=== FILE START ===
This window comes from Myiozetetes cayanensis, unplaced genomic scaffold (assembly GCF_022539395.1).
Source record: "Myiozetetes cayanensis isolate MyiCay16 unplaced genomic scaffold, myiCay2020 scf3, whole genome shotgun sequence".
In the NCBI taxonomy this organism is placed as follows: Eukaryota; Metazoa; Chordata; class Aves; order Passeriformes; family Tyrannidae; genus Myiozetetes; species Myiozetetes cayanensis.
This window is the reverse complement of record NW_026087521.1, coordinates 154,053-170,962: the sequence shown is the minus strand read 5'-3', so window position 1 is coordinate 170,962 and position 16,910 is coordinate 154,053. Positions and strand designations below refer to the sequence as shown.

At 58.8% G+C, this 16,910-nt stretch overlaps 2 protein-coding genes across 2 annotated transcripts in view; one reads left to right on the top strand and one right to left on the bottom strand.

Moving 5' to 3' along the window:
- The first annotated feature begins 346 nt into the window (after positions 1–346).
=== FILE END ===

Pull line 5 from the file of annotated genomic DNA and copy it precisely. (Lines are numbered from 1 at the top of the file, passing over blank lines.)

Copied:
At 58.8% G+C, this 16,910-nt stretch overlaps 2 protein-coding genes across 2 annotated transcripts in view; one reads left to right on the top strand and one right to left on the bottom strand.